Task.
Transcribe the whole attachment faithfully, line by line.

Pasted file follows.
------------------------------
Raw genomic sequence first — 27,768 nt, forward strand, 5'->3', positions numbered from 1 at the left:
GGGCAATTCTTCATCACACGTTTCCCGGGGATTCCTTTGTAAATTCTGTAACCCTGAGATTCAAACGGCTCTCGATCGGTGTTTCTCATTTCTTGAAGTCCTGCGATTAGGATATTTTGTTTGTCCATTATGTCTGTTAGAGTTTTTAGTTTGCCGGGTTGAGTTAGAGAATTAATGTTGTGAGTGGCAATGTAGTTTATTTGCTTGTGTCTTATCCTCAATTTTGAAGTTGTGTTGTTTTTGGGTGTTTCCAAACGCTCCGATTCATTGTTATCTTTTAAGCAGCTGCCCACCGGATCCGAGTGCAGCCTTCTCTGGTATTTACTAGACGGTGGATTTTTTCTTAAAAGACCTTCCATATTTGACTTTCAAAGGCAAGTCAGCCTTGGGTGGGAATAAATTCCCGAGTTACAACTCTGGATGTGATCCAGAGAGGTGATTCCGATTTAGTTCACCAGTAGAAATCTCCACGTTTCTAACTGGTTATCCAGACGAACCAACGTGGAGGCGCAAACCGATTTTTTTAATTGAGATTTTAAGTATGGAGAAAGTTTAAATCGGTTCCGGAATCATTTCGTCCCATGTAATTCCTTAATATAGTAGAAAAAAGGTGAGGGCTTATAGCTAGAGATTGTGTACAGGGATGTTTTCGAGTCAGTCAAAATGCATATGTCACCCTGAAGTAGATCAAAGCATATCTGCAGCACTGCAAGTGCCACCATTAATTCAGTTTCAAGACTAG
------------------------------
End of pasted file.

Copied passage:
Raw genomic sequence first — 27,768 nt, forward strand, 5'->3', positions numbered from 1 at the left:
GGGCAATTCTTCATCACACGTTTCCCGGGGATTCCTTTGTAAATTCTGTAACCCTGAGATTCAAACGGCTCTCGATCGGTGTTTCTCATTTCTTGAAGTCCTGCGATTAGGATATTTTGTTTGTCCATTATGTCTGTTAGAGTTTTTAGTTTGCCGGGTTGAGTTAGAGAATTAATGTTGTGAGTGGCAATGTAGTTTATTTGCTTGTGTCTTATCCTCAATTTTGAAGTTGTGTTGTTTTTGGGTGTTTCCAAACGCTCCGATTCATTGTTATCTTTTAAGCAGCTGCCCACCGGATCCGAGTGCAGCCTTCTCTGGTATTTACTAGACGGTGGATTTTTTCTTAAAAGACCTTCCATATTTGACTTTCAAAGGCAAGTCAGCCTTGGGTGGGAATAAATTCCCGAGTTACAACTCTGGATGTGATCCAGAGAGGTGATTCCGATTTAGTTCACCAGTAGAAATCTCCACGTTTCTAACTGGTTATCCAGACGAACCAACGTGGAGGCGCAAACCGATTTTTTTAATTGAGATTTTAAGTATGGAGAAAGTTTAAATCGGTTCCGGAATCATTTCGTCCCATGTAATTCCTTAATATAGTAGAAAAAAGGTGAGGGCTTATAGCTAGAGATTGTGTACAGGGATGTTTTCGAGTCAGTCAAAATGCATATGTCACCCTGAAGTAGATCAAAGCATATCTGCAGCACTGCAAGTGCCACCATTAATTCAGTTTCAAGACTAG